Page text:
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Melasma: Signs and symptoms

Where does melasma develop on the body?

Melasma primarily develops on the face, usually on one or more of the following areas:

  • Cheeks

  • Chin

  • Forehead

  • Nose

  • Above the upper lip

Occasionally, people develop melasma on their jawline, neck, arms, or elsewhere.

Wherever melasma appears, it causes blotchy patches and spots that can look like freckles. The color varies with a person’s skin tone and the severity of the melasma. In general, melasma is slightly darker than your natural skin color. Most people see various shades of brown. Melasma can look bluish gray in people with darker skin tones.

What are the signs and symptoms of melasma?

The following pictures show what melasma can look like.

Melasma causes patches and spots that are darker than your natural skin color

This woman has melasma on her cheek, chin, above her upper lip, and next to her ear.

Melasma on woman’s face

Melasma develops on both sides of the face

If you have melasma on your cheeks, you’ll see patches or spots on both cheeks, as shown here. This woman also has melasma on her nose, chin, and above her upper lip.

Melasma cheeks, nose, chin, upper lip

Melasma can cover a large area

The unevenly shaped patches of melasma can join together, creating one or more large areas of melasma.

Melasma appears on large area of woman’s face

Melasma can be more noticeable in one area than another

This woman’s melasma is most noticeable along her jawline. When melasma appears along the jawline, it may be a sign that the skin has been badly damaged by the sun’s rays.

Woman with melasma on forehead and jawline

Melasma can appear on the sides of the face

You may see patches like those shown here on the sides of this woman’s face, chin, and above her eyes.

Black woman with melasma

People with a light skin tone can develop melasma

The light brown patch in the center of this person’s forehead is melasma.

Melasma on forehead

Melasma becomes more noticeable when you spend time in the sun

While less common, melasma can develop on the arms, as shown here. Regardless of where melasma appears on your skin, it tends to become more noticeable when you spend time in the sun. Protecting your skin from the sun can help fade dark patches and spots.

Melasma on arm

Men develop melasma

While melasma primarily affects women, some men develop melasma. This man has melasma in common places like his cheeks, chin, forehead, and above his upper lip.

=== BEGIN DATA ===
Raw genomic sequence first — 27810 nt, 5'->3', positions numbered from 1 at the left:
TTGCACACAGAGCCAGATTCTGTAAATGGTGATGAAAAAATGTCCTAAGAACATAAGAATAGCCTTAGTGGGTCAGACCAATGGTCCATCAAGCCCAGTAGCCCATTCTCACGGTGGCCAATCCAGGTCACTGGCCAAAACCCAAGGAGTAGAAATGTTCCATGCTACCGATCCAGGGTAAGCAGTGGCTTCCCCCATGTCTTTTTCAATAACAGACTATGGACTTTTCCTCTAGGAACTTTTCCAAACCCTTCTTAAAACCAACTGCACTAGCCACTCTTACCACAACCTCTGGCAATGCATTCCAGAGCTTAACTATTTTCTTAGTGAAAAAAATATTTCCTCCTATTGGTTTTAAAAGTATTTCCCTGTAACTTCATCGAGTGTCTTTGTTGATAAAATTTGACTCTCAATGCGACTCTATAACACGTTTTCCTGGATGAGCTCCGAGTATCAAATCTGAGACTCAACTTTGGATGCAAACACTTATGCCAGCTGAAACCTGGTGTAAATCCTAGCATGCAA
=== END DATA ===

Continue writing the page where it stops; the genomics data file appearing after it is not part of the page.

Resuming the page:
Melasma on man’s face

Melasma isn’t painful or itchy

While this skin condition can be noticeable, you won’t feel anything on your skin. Melasma won’t make your skin itch or cause pain.

While your skin doesn’t feel different, melasma can take a toll on your emotions. Having melasma makes some people feel self-conscious. Studies show melasma can lower self-esteem because it affects your appearance.

If you dislike the way melasma looks, treatment can help. Any treatment plan for melasma will include sun protection. That’s because the sun’s rays play a role in causing melasma.

To see what else may play a role in causing these patches and spots, go to Melasma: Causes.

Images 1, 3, 4, 5, 8: Used with permission of the Journal of the American Academy of Dermatology:

  • J Am Acad Dermatol 2011;65:689-97

  • J Am Acad Dermatol 2018;78:363-9

  • J Am Acad Dermatol 2011;65:689-97

  • J Am Acad Dermatol 1998;39:S98-103

  • J Am Acad Dermatol 2016;75:385-92

Images 2, 6, 7: Used with permission of DermNet NZ.

Chaowattanapanit S, Silpa-Archa N, et al. “Postinflammatory hyperpigmentation: A comprehensive overview: Treatment options and prevention.” J Am Acad Dermatol. 2017 Oct;77:607-21.

Jang YH, Sim JH, et al. “The histopathological characteristics of male melasma: Comparison with female melasma and lentigo. J Am Acad Dermatol. 2012;66(4):642-9.

Ogbechie-Godec OA, Elbuluk N. “Melasma: An up-to-date comprehensive review.” Dermatol Ther (Heidelb). 2017;7(3):305-18.

Pandya AG, Rivas S, “Melasma.” In: Taylor and Kelly’s Dermatology for Skin of Color. (second edition). McGraw Hill, USA, 2016:356-9.

Sarkar R, Ailawadi P, et al. “Melasma in men: A review of clinical, etiological, and management issues.” J Clin Aesthet Dermatol. 2018;11(2):53-9.

Written by:
Paula Ludmann, MS

Reviewed by:
Arturo Dominquez, MD, FAAD
Ivy Lee, MD, FAAD

Last updated: 2/15/22